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Police pursuing a White suspect detained a Black man instead, lawsuit says

Donovan Johnson in 2019. (Irina Danilova/AP)

Donovan Johnson was walking home from work in February 2021 when he says an Arlington, Mass., police officer ran up to him and told him to drop to the ground.

Confused, Johnson said he continued to stand as he asked what was happening. Then, Officer Steven Conroy pointed his gun at the 20-year-old Black man, threw him to the ground face-first and put a knee to his neck, a lawsuit Johnson filed on Wednesday claims.

Until that moment, Conroy and two other Arlington police officers had been pursuing a White suspect, the lawsuit says.

Johnson is now suing those officers and their town outside Boston, alleging they used excessive force and unlawfully searched and detained him — a result of biased policing, the lawsuit says. It demands unspecified damages and training for Arlington police on implicit bias, appropriate escalation and interactions with bystanders.

“The Arlington Police Department had no evidence that Mr. Johnson was involved in a crime, in fact to the contrary, witnesses informed the police that he was not involved,” one of Johnson’s lawyers, Mirian Albert, told The Washington Post. “Yet at the end of the day, he was humiliated and physically violated.”

Conroy did not respond to a request for comment from The Post late Wednesday. The Arlington Police Department also did not immediately respond to a message seeking comment. In a statement to the Associated Press, Police Chief Juliann Flaherty said the department hadn’t yet been served with the lawsuit and could not comment.

On Feb. 10, 2021, a manager at a Homewood Suites hotel in Arlington called police because a White man who had been banned from the premises was in one of the rooms. The man, identified in the lawsuit as “Kyle T.,” had been suspected of stealing hotel televisions and using a room for “human trafficking,” the lawsuit says, adding that he was known to police.

When officers arrived, they showed a photo of Kyle T. to a front-desk clerk, who said he believed the man was staying with a female hotel guest, according to the lawsuit. When Conroy knocked on the room door, he heard a window open and suspected that Kyle T. had escaped from one of the windows. Conroy ran out of the hotel, saw footprints in the snow and followed them, beginning a chase that led into nearby Somerville, where Johnson lived, the lawsuit says.

Johnson was walking home from his job at a hospital and had stopped at a CVS. After leaving the store, he saw a man run by and Conroy approach, according to the lawsuit. Johnson asked what was happening, and the police officer told him to get on the ground, the lawsuit says.

“Still unaware as to why Defendant Conroy was yelling at him, Mr. Johnson froze in place,” the lawsuit says.

Conroy then pulled out his gun, pointed it at Johnson and grabbed his arm, the lawsuit says.

“I didn’t do anything,” Johnson said, according to the lawsuit.

That’s when Conroy, using a “takedown maneuver,” threw Johnson face-first onto the concrete, the lawsuit states. Conroy put his knee on Johnson’s neck, keeping it there even as Johnson said “I can’t breathe,” the lawsuit says.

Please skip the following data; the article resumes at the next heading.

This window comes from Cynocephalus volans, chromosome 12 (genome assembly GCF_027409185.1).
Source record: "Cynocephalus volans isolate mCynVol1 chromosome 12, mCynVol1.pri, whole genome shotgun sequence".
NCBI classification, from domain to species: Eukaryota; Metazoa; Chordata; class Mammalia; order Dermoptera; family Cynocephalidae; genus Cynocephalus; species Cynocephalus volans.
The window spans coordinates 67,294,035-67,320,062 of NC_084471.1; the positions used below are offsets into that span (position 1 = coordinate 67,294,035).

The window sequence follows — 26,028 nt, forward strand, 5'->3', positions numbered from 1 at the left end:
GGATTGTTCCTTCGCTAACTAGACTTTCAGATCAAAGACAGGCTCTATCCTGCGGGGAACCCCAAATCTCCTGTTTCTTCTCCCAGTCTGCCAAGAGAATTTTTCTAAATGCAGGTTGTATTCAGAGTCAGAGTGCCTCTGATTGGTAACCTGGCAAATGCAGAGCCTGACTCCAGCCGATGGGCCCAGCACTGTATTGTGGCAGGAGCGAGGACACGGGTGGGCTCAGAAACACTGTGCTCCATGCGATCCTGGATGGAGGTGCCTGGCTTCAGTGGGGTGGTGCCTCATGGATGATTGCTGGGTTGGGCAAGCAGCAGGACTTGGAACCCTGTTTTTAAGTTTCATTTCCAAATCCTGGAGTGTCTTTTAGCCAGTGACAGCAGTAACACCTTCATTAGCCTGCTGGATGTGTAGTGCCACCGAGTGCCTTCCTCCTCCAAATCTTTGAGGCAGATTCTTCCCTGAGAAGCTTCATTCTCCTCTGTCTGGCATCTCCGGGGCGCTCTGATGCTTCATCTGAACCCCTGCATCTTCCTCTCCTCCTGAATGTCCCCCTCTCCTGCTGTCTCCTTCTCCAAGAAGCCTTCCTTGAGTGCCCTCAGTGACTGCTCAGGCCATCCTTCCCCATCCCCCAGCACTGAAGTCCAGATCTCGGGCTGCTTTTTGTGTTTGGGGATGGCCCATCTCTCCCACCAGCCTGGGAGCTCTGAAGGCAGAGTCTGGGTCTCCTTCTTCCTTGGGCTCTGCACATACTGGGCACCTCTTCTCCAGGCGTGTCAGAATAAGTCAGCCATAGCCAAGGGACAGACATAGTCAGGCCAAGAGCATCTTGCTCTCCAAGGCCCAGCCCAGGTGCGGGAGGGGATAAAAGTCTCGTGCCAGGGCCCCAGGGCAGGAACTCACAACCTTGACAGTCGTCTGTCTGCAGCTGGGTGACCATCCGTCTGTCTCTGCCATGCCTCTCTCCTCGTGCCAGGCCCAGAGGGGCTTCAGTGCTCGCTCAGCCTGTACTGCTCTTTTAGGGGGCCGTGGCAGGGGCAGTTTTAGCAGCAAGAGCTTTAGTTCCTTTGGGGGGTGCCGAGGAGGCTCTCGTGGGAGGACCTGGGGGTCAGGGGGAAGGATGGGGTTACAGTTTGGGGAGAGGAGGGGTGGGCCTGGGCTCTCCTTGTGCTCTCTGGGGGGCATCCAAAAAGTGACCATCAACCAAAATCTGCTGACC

Meanwhile, Kyle T., who had dropped to the ground, was “left unattended,” the lawsuit states. Another officer eventually arrived and detained Kyle T., who said he did not know Johnson.

A third officer arrived and jumped on Johnson, helping Conroy handcuff him, according to the lawsuit. As Johnson pleaded to be let go, that officer pulled down Johnson’s mask and then stuffed it in his mouth to silence him, the lawsuit alleges.

The officers then searched Johnson, removing items from his pockets, including a PlayStation controller, which was thrown onto the sidewalk. Even after Johnson insisted he did not know Kyle T., the officers allegedly drove Johnson to the Homewood Suites hotel and questioned the staff about whether they recognized him. When the staff members said they’d never seen Johnson, the officers let the 20-year-old go, the lawsuit states. Johnson said he had to find his own way home following the 45-minute detainment.

Days after the incident, Conroy wrote a police report asserting that a criminal database showed a link between Johnson and Kyle T., which was false, according to the lawsuit. Conroy also asserted that Johnson had been a threat, referencing a social media photo found after the incident, in which he said Johnson was holding a handgun, according to the lawsuit. The photo was of another Black man.

The lawsuit argues that the Arlington police officers ignored a wealth of information showing that Johnson was not a suspect. It also notes that the Arlington Police Department conducted a review of the incident, which found that the officers violated department policies covering arrests outside of Arlington, handcuffing and the seizure of evidence. The review recommended retraining.

According to his LinkedIn profile, Conroy no longer works as police officer.

“Our client’s rights were violated within view of his own home,” Albert, Johnson’s attorney, told The Post. “This type of police misconduct is precisely what fuels mistrust between communities of color and law enforcement.”

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